Editorial post by Alicia Kellogg, Community Conservation Technician
Maybe you read last week’s editorial about lawns stifling creativity and you’ve started to second guess the big rectangle of grass in your front yard, but you’re hesitant to get rid of your lawn altogether. After all, you’ve got kids, or pets, or both, and it’s a great space to play!
I’ve got good news for you: you can keep your lawn and be creative with it at the same time.
For some ideas on how to use your lawn in a creative and artful way, let’s get fancy and take some tips from landscape design.
Idea 1: Make Your Lawn Proportional
In landscape design, your lawn is what is known as negative space. In other words, it is the “blank” area outside of the positive space that is your plant beds, trees, or other ornamentals.
When your lawn takes up the majority of your yard, it can look out of proportion with the rest of your property because the negative space looks so dominant over the positive space. Consider shrinking the area of your lawn to be in proportion with the planted, positive spaces that are much more interesting to look at. (Photo 1)
Even though there are planted beds in this yard, the massive negative space of the lawn dwarfs the house and plants. The lawn is not proportional with the other elements on the property.
This lawn is still pretty big, but it is not excessively bigger than the house or the planted elements around it. Rather, it frames for the planted beds and creates contrast that highlights the landscaped areas. (Photo 2)
Idea 2: Use Lawn to Emphasize Focal Points
Photo 3 Credit: Homedit Interior Design and Architecture
Photo 4 Credit: Kathy Oberg, Fairy Yardmother Landscape Design
If you know that your lawn is negative space, then you can use it to emphasize things your yard that are particularly attractive. For instance, you can highlight showy plants, sculptures, patios, or even your house.
This property has a number of large, mature evergreens in its front yard. The lawn is used strategically here to frame the beds surrounding the trees, emphasizing the trees over the grass. (Photo 3)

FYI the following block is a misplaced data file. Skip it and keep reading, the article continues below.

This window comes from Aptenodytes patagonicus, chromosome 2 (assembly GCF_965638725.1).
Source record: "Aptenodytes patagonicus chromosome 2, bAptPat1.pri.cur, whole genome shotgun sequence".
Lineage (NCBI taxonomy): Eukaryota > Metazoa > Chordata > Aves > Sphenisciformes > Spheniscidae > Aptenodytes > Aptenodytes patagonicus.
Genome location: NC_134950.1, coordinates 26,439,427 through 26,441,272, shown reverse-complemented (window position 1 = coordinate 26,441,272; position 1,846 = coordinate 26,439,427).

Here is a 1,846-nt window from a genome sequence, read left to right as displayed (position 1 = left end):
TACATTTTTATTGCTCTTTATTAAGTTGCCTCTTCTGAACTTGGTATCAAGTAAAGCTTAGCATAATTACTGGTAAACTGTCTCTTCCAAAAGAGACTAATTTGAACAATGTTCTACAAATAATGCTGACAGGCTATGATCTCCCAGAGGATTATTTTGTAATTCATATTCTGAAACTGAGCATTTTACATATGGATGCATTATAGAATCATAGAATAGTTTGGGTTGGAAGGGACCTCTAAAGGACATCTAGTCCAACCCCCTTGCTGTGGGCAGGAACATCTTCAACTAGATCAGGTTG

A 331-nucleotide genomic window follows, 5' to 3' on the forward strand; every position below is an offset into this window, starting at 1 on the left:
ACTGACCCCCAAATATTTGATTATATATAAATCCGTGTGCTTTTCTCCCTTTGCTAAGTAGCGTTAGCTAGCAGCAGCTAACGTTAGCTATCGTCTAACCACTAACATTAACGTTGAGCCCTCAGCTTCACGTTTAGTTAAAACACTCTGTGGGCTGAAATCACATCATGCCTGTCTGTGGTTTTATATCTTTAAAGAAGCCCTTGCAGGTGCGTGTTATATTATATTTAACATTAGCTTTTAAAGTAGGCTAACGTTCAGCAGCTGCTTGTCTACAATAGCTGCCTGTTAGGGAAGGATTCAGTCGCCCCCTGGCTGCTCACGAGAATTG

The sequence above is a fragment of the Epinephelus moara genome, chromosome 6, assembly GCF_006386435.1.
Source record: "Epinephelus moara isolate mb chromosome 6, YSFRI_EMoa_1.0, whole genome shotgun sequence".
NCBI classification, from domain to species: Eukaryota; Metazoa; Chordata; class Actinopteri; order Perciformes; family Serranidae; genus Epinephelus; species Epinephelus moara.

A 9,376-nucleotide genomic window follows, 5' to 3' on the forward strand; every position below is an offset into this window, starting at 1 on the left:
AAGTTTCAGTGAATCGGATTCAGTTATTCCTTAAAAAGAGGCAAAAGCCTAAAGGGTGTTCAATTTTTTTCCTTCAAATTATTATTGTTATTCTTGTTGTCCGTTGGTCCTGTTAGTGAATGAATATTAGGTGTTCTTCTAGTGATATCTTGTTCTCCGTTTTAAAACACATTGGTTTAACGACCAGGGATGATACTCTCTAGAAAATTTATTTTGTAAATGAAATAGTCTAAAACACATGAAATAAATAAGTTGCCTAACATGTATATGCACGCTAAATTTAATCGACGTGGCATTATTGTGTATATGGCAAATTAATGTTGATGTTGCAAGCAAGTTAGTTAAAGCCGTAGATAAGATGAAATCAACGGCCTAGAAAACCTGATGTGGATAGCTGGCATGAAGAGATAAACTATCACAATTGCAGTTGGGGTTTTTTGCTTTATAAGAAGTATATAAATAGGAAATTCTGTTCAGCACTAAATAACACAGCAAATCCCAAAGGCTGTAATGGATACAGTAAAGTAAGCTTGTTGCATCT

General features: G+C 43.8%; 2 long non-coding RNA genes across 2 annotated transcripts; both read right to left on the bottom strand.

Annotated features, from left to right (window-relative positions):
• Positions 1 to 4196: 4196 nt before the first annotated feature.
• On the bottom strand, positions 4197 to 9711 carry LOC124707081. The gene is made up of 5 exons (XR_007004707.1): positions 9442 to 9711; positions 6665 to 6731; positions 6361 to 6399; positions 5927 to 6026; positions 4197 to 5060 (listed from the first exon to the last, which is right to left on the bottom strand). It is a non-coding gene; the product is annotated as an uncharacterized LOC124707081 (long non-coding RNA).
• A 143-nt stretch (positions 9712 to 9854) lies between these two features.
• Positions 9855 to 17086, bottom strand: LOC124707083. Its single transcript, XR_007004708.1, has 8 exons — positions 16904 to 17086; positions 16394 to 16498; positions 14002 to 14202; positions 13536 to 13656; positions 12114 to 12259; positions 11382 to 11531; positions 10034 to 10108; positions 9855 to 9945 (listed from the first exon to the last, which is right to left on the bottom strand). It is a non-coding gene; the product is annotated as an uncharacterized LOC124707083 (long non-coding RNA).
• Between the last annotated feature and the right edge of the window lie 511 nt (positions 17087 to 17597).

There are other plants in this yard, but the lawn doesn’t do anything to help emphasize them or draw your attention towards them. The lawn still manages to look dominant in this yard over the other plants because it has not been shaped deliberately. (Photo 4)
Idea 3: Create Rhythm With Your Lawn
This landscape design principle is a little harder to explain, but you’ll notice in the above examples that the attractive landscapes all have a sense of “flow” to them - your eyes are drawn from one element to the next in smooth, natural transitions.
Rhythm is created by using bold, curving lines (like the lines created when lawn meets planting beds!) to delineate one space from the next. Good rhythm will create a sense of movement and draw you into the landscape.
This is an example of a landscape that lacks rhythm. There is no visual flow when you look at this yard. The lawn and landscape areas are virtually indistinguishable so your eye has no lines to follow as your look at this yard. (Photo 5)
Little islands of landscaped areas are framed by bold curves of grass in this yard, creating a natural rhythm and flow as your eyes look at this landscape. The shape of the lawn flows horizontally through the yard, drawing your eyes across the landscape. (Photo 6)
Don’t let yourself feel pressured to go big or go home - you can take steps to reduce your lawn while still exercising your creativity. By adding proportionality, emphasis, and rhythm to your lawn, you can turn your front yard into a work of art!